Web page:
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Habit Disruption and Behaviour Spillover. A Study of the English Plastic Bag Charge

On December 11 Elena Sautkina (PhD, Professor, Department of Psychology,Higher School of Economics, Moscow, Russia) took part in the "Culture matters" research seminar with the report "Habit Disruption and Behaviour Spillover. A Study of the English Plastic Bag Charge".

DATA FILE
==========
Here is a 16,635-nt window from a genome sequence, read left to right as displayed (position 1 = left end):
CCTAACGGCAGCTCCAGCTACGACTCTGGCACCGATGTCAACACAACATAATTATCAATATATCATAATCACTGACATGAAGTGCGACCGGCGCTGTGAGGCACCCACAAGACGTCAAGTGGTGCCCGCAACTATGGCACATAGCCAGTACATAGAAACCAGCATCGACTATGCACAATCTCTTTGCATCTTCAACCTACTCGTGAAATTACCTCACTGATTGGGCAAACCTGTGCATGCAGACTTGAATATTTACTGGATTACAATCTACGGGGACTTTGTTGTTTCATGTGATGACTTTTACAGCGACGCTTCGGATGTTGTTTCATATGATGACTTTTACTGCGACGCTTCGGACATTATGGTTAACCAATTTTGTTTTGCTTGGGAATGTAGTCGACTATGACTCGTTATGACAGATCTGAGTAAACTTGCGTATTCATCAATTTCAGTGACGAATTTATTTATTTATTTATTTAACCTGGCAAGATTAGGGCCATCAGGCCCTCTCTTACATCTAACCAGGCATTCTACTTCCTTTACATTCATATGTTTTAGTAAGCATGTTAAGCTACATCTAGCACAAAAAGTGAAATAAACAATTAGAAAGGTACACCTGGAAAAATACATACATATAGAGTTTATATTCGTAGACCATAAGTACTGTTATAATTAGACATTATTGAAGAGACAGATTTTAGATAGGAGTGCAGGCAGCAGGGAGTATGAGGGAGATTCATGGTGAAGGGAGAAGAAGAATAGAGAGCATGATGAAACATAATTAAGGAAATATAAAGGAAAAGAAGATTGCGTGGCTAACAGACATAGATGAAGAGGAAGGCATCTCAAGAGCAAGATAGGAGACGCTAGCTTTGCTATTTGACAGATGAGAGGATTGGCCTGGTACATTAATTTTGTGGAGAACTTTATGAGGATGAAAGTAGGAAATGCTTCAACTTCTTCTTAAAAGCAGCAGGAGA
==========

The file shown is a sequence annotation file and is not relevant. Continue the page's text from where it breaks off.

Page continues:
Plastic bag charges are popular and easy-to-implement policy instruments that can successfully reduce plastic bag use, a common waste-related habit, and a cause of environmental pollution. Based on the behaviour spillover theory (Thøgersen, 2012), it can be expected that benefits of bag charges may go even further, in that changes to this behaviour may lead to changes in other environmental behaviours and attitudes. This paper examines habit disruption (Verplanken et al., 2008) and behavior spillover effects of the mandatory plastic bag charge, introduced in England in October 2015. Combining a longitudinal survey from representative samples (n=1,230), observations of customers’ bag use in major supermarkets (n=3,762), and longitudinal in-depth interviews (n=43), we investigated behavioural and attitudinal responses to the charge. Results were triangulated and validated using these different methodologies. Results of surveys, observations and interviews show that the charge was efficient in disrupting the automaticity of plastic bag use habit, and acted as an important ‘thought-trigger’. Changes in plastic bag use, however, did not predict changes in other environmental behaviors, meaning that no behavior spillover effect was found. In addition, results of surveys and interviews indicated the increase in support for the bag charge after its introduction. Increased support for the bag charge, in turn, predicted greater support for other charges to reduce plastic waste, suggesting a ‘policy spillover’ effect. These findings can be used to develop other behavior change policies and interventions in the environmental area, as well as contribute to current debates on behavior and attitude spillover effects. This research was funded by ESRC grant ES/M00385X/1.